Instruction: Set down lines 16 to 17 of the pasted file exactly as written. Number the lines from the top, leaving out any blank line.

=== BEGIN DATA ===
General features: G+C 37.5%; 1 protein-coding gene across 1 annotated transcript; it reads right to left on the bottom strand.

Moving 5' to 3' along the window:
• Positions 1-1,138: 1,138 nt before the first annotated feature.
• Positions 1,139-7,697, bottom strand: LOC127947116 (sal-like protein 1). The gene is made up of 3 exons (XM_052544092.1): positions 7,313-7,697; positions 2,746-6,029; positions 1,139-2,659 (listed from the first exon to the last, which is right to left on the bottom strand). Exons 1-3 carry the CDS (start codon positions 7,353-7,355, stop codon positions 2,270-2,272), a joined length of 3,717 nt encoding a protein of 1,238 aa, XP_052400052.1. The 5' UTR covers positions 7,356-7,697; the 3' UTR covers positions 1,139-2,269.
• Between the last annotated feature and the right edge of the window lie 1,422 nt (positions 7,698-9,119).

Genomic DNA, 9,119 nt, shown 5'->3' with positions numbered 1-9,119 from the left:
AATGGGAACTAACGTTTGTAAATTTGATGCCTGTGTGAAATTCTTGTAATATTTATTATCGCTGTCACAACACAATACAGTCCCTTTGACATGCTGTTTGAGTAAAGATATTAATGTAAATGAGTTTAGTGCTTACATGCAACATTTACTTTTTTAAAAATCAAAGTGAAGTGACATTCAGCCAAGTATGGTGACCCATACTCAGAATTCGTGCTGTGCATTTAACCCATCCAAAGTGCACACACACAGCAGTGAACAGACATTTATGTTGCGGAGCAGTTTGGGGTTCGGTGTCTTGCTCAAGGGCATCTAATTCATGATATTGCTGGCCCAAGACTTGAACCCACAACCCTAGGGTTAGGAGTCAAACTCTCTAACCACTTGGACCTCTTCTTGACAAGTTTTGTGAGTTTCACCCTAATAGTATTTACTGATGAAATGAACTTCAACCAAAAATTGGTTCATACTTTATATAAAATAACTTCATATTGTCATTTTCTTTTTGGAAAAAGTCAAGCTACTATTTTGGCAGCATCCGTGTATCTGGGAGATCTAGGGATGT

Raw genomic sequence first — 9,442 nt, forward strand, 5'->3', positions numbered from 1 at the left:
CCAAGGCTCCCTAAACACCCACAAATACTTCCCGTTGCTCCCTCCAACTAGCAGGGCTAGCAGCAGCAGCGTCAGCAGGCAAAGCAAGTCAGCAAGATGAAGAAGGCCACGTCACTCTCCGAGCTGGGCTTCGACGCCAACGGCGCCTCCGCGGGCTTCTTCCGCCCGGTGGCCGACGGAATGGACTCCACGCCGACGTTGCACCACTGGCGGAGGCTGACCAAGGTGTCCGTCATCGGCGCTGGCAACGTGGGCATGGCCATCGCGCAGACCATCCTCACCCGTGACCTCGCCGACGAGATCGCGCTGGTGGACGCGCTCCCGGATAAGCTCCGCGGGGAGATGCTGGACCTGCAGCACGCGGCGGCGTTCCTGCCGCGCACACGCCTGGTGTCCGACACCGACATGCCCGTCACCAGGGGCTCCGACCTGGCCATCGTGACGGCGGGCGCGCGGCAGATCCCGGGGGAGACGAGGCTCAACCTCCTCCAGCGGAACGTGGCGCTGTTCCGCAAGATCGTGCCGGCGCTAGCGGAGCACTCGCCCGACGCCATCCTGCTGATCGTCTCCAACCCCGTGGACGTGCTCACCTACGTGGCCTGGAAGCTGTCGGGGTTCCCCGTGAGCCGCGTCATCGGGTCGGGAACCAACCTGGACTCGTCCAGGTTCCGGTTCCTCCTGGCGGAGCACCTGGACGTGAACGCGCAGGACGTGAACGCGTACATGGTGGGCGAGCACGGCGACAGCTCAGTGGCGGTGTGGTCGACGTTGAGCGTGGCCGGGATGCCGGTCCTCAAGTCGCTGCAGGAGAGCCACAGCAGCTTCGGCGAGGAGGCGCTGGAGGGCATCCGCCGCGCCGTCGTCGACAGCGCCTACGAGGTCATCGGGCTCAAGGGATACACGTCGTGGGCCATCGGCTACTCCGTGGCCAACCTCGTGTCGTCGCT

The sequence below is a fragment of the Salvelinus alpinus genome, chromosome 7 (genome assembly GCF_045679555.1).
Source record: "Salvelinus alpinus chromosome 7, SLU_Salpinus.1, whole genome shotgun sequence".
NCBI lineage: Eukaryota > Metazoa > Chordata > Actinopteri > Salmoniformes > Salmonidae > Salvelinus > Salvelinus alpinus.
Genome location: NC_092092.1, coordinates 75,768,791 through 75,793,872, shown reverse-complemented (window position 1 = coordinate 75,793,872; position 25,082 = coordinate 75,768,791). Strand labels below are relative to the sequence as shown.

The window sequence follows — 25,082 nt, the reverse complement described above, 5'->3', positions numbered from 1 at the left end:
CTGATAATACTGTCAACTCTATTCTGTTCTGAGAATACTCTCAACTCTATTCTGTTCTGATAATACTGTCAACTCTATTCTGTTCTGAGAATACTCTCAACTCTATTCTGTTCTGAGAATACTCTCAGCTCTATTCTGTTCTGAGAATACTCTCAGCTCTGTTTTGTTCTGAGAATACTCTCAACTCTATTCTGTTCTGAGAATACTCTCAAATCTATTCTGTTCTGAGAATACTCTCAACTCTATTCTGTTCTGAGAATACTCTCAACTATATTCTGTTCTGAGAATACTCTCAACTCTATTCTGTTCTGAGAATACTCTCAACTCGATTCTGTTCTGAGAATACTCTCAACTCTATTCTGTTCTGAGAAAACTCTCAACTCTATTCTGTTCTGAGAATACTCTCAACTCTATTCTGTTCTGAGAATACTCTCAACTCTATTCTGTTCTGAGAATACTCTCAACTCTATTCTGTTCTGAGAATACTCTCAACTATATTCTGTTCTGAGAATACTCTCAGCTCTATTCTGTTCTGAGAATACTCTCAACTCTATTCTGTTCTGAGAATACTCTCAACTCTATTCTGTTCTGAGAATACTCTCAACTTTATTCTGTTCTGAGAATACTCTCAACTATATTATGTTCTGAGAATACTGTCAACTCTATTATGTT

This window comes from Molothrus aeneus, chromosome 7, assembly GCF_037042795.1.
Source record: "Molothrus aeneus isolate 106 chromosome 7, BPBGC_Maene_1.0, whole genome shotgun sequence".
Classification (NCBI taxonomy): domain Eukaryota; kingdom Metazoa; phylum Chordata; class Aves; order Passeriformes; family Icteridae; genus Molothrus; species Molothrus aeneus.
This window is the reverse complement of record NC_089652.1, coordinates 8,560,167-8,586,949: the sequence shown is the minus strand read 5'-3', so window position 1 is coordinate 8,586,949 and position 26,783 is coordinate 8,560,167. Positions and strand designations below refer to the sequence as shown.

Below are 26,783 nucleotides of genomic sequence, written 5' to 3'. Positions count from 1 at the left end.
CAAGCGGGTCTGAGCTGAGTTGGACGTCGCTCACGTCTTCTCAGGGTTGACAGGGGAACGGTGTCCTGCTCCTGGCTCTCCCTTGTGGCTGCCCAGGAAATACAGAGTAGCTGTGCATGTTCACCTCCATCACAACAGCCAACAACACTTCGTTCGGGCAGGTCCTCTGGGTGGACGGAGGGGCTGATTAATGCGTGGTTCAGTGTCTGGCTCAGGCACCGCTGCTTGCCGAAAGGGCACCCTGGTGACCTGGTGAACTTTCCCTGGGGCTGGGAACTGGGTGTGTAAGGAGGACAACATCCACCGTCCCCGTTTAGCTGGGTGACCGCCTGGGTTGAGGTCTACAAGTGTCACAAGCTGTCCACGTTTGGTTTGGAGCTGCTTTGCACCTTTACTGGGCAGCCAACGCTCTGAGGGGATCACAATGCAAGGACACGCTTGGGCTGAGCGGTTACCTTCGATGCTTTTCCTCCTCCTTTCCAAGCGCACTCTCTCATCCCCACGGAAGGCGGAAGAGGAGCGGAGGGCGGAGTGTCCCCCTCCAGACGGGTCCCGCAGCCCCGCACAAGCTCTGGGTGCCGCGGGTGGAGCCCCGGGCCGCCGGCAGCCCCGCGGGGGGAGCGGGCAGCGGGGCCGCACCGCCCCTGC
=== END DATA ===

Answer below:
This window comes from Molothrus aeneus, chromosome 7, assembly GCF_037042795.1.
Source record: "Molothrus aeneus isolate 106 chromosome 7, BPBGC_Maene_1.0, whole genome shotgun sequence".